VIDEO: Take a tour of Portsmouth's stunning new Mary Rose Museum

PORTSMOUTH is in line for a £30m boost in tourism after the relaunch of the city's stunning Mary Rose Museum.

Wednesday, 20th July 2016, 11:07 am
Updated Thursday, 25th August 2016, 6:31 pm
Helen Bonser-Wilton, chief executive of the Mary Rose Trust. Picture: Sarah Standing (161036-6900)

The boss of the Mary Rose Trust spoke out as the curtain was finally lifted on a £5.4m makeover of the attraction.

After being shut for months, the site has now been transformed giving visitors unobstructed, panoramic views of Henry VIII’s doomed flagship.

Her hull was revealed at a viewing at Portsmouth Historic Dockyard yesterday – held on the 471st anniversary of the sinking of the iconic warship in the Solent in 1545.

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Helen Bonser-Wilton, chief executive of the Mary Rose Trust. Picture: Sarah Standing (161036-6900)

Visitors can now walk along a new gangway and see the ship in her full majesty for the first time.

Helen Bonser-Wilton is the chief executive of the Mary Rose Trust and is sure tourists will flock to the city to be given a unique view of Tudor history.

She said: ‘It’s absolutely up there with places like Stonehenge.

‘This is completely unique. Nowhere else in the world has a collection of Tudor artefacts and a ship like this and nowhere else in the world can you see the stories of life from so many different levels of society.’

Helen Bonser-Wilton, chief executive of the Mary Rose Trust. Picture: Sarah Standing (161036-6900)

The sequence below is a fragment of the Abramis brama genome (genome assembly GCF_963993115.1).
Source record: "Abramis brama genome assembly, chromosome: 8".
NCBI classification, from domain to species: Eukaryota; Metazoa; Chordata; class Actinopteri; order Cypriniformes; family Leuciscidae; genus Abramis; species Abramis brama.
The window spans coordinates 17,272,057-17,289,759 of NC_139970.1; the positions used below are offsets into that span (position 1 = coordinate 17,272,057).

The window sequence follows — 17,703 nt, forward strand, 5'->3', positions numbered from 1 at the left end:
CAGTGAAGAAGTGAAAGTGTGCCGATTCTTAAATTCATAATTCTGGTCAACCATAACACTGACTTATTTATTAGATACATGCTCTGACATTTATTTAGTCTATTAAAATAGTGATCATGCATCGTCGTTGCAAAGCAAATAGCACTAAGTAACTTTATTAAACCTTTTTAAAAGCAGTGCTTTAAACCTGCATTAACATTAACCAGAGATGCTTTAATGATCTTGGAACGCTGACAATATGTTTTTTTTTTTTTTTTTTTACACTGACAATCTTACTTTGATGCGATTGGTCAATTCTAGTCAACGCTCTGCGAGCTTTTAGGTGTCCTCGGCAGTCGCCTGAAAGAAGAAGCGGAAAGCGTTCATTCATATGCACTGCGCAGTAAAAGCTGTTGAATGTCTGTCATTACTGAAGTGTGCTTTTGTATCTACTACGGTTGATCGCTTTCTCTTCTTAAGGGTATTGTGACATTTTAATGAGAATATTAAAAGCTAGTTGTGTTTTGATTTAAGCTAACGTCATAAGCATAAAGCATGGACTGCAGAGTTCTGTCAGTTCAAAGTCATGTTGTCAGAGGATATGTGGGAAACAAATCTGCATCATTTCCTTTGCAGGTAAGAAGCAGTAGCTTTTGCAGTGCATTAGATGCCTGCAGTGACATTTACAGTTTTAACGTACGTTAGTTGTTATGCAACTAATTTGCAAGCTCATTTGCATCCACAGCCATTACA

She added: ‘Last time we opened three years ago we were held directly accountable for an increase of tourism spend in the city of about six or seven per cent, which equated to about £26m in that year alone.

‘We’re aiming to at least generate £26m but I could see us hitting the £30m.’

A global audience of 60m people watched when the Mary Rose was lifted from the Solent in 1982.

Since then, her hull has been kept in protective surroundings, firstly with a fine spray of chilled water followed by a water-soluble wax until April 2013, since when she has been kept in a state of controlled air-drying.

The completion of the drying and museum makeover is seen as the culmination of the £39m project to conserve the ship and produce an ‘awe-inspiring’ visitor experience to tell the story of the ship which went down with 500 men on board and only 35 surviving.

The museum’s head of operations Paul Griffiths said it was one of the proudest moments of his career.

‘It’s put the museum on the same level as some of the greatest attractions in the world,’ he said. ‘We’re up there with the Tower of London, Hampton Court and the British Museum.’

‘This puts us and the city of Portsmouth on a global stage.’

The museum was due to open today at 10am.